RMOW presents ways to create infill employee housing 

Upcoming open house lays out recommendations

There may be new opportunities for local homeowners to reap more money out of their Whistler investment while providing some much-needed employee housing.

The municipality is working on several non-cost housing initiatives designed to give homeowners more flexibility on their lots and within their homes. This will allow them to reap the benefits by selling a portion of their property or home.

"Rather than having them sell out and leave the community… what we’re talking about is ways those resident employees might be able to realize some of the value from their property and also to create a new supply of resident housing, whether it’s a lot split or a duplex or a second suite – those are the kinds of opportunities that we’re looking at right now," said Mike Kirkegaard, the municipality’s manager of community planning and sustainability.

Staff is now putting their recommendations to the community for feedback. An open house will be held on Thursday, Nov. 24 at the Spruce Grove Field House from 5:30 to 8 p.m.

The example of a lot split would allow a homeowner to subdivide their large lot and sell off a portion to a Whistler employee. The lot would not be price restricted to the Whistler Housing Authority benchmark price but it would be employee restricted, meaning it could only be sold to a resident who has lived in Whistler for two years.

With that restriction, Kirkegaard said staff believe the lot will sell for less than market price but it still makes it worthwhile for the seller to subdivide. Selling it at price-restricted rate on the other hand does not give the lot owner any incentive to subdivide.

And while that is a departure in the traditional line of thinking at municipal hall, it is still a way to provide employee housing to a niche market.

"Not everybody’s going to be able to afford it," admits Kirkegaard. "It’s just another initiative to address our resident housing needs. It’s not going to be a cure-all."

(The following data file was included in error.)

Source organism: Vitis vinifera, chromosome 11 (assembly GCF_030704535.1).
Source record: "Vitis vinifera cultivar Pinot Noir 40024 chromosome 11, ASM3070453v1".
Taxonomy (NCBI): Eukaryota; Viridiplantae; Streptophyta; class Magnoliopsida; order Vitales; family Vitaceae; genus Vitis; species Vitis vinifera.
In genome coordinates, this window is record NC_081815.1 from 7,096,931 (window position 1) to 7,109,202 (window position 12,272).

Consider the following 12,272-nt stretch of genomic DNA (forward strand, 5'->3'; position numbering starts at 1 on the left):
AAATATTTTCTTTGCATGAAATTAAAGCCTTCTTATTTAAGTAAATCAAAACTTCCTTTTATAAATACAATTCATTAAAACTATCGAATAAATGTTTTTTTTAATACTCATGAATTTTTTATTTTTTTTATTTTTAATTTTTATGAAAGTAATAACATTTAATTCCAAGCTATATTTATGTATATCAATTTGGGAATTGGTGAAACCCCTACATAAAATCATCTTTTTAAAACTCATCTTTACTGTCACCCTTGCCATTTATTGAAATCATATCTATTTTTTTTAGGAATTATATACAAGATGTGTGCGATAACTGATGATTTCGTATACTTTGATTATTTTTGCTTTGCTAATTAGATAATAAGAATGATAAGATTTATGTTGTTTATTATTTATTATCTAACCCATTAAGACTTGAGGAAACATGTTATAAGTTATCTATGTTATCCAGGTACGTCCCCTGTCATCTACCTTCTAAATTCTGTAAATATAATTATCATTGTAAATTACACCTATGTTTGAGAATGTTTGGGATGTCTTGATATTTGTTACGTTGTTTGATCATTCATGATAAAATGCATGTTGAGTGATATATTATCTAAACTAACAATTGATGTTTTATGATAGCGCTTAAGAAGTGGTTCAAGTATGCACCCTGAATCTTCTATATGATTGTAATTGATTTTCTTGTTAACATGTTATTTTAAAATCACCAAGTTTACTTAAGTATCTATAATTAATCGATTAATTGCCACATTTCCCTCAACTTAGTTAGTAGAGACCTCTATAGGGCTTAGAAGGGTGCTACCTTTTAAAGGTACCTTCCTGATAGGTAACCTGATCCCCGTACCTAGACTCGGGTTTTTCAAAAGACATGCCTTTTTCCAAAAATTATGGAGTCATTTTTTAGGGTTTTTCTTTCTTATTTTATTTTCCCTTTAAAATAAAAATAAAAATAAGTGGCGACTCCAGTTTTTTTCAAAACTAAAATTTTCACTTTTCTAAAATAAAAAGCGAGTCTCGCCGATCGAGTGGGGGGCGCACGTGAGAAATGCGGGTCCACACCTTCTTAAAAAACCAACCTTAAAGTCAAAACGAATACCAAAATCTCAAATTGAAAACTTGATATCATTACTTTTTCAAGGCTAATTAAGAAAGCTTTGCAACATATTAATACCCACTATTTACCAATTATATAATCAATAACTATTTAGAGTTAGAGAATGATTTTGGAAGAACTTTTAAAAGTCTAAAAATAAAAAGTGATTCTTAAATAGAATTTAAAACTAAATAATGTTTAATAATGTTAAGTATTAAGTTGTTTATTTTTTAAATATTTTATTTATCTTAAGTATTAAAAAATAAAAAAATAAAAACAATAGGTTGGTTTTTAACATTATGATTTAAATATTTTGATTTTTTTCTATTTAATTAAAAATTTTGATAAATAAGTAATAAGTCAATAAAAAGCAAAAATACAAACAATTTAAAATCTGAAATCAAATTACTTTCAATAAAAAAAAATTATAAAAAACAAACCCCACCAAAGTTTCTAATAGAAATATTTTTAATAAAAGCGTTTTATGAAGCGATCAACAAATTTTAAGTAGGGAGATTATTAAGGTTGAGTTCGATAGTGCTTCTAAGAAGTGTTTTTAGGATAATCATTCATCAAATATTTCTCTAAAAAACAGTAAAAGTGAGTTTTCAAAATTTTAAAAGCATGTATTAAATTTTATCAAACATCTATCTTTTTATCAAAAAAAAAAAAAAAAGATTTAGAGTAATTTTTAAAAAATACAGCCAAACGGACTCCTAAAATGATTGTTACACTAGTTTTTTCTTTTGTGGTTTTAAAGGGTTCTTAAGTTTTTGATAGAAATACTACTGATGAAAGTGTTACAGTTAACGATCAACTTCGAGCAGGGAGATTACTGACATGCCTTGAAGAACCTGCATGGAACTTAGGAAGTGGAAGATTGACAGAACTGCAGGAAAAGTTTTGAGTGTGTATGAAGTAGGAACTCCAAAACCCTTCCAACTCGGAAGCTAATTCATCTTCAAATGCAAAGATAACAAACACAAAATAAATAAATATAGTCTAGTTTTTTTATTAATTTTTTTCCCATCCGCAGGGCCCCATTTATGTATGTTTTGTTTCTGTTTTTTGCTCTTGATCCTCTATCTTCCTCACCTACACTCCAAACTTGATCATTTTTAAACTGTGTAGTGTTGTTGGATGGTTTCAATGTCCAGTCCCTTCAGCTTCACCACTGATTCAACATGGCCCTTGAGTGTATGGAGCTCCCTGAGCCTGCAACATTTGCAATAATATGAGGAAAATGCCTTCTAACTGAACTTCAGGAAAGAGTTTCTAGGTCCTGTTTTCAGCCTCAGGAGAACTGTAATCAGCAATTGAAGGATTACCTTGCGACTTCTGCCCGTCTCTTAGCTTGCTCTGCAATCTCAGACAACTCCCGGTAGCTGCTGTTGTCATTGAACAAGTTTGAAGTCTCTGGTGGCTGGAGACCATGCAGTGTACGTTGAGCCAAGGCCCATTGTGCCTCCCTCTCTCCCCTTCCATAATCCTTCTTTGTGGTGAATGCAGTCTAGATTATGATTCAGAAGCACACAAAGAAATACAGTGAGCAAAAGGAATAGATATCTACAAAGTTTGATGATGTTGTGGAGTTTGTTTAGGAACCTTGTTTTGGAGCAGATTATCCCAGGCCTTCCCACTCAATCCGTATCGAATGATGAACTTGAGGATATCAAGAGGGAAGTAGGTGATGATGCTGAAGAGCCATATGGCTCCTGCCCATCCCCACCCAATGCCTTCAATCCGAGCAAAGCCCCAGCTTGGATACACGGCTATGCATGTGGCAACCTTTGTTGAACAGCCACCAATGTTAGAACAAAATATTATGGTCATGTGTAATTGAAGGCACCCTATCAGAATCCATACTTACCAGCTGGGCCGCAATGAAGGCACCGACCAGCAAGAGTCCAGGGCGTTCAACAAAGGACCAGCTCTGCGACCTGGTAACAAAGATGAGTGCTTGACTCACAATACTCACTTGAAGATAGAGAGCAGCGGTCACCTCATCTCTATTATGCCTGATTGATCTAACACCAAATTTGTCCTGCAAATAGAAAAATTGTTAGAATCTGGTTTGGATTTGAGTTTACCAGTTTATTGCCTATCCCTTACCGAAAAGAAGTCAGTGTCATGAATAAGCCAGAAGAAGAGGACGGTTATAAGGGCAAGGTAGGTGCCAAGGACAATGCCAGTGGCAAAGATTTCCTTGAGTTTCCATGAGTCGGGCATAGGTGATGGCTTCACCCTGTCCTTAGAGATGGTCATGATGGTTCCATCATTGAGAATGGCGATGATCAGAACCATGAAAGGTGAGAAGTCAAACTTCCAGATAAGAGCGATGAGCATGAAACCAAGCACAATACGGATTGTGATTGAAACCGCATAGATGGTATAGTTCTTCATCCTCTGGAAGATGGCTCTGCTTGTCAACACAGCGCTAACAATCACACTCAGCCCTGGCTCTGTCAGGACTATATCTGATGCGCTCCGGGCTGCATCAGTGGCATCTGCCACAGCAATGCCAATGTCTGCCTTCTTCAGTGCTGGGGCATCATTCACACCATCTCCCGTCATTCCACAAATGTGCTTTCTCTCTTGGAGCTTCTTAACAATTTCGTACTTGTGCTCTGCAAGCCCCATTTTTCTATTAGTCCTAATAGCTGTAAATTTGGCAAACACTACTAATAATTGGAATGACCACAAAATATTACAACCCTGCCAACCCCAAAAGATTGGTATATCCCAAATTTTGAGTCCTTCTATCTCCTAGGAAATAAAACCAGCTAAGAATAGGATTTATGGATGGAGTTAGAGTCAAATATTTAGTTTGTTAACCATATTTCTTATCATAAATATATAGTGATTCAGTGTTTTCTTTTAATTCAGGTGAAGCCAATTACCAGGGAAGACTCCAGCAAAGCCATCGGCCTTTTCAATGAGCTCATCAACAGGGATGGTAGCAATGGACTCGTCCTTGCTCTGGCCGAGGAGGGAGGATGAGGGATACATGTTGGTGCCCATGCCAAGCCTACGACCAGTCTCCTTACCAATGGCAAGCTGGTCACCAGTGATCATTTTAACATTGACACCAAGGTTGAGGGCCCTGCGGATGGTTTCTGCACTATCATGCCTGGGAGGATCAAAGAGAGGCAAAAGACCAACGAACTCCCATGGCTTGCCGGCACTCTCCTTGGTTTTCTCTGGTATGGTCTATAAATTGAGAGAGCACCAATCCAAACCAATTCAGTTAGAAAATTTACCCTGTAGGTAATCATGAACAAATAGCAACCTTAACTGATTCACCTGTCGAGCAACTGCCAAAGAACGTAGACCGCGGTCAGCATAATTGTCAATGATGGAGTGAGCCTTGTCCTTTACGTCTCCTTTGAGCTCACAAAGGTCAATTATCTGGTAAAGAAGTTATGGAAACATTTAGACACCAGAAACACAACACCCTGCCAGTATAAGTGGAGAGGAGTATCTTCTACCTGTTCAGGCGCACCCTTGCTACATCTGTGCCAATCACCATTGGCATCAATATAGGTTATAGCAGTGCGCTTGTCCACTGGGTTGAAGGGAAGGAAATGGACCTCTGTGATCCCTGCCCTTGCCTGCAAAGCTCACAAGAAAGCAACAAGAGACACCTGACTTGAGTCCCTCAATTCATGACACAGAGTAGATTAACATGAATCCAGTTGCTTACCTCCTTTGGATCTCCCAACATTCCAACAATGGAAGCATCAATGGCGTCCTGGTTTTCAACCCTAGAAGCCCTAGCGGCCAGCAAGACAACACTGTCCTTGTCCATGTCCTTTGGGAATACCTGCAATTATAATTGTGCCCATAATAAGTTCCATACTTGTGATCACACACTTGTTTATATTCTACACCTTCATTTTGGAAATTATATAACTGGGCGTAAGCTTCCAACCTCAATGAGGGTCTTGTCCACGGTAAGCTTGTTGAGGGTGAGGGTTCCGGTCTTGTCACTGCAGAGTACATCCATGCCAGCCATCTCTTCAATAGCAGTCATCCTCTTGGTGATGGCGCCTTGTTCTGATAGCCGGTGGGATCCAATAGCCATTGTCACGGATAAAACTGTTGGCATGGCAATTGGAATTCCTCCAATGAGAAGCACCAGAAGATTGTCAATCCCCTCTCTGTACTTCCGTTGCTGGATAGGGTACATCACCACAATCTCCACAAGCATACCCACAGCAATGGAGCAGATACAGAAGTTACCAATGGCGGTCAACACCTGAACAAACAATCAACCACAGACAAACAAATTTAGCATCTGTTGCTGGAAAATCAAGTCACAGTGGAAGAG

The direction, however, is consistent with Whistler 2020 in that it provides more infill opportunities in the resort and it is also designed to stem the "leakage" of residents to other communities by providing more ways for them to continue to afford to live in Whistler.

"Overall the CSP (Whistler 2020) is very supportive of infill, keeping strong neighbourhoods," said Kirkegaard. "We’ve seen a bit of a development pattern in existing neighbourhoods where ski cabins are getting purchased, knocked down and rebuilt as 3,500 square foot dwellings and typically not occupied by Whistler residents."

In addition to the lot splits, other opportunities on the table are to allow duplexes as a permitted use on property zoned for single family as well as allowing multiple suites within a home or on a property.

To date roughly 10 to 15 homeowners have expressed an interest in these opportunities and municipal staff are hoping to hear from more at the open house and get expressions of interest from those who want to pursue these opportunities further.

These non-cost initiatives are aimed at the older Whistler neighbourhoods such as Alpine, Emerald and White Gold.

"We’re not talking about big changes necessarily in density," said Kirkegaard. "It’s more about how that density is used on a site."

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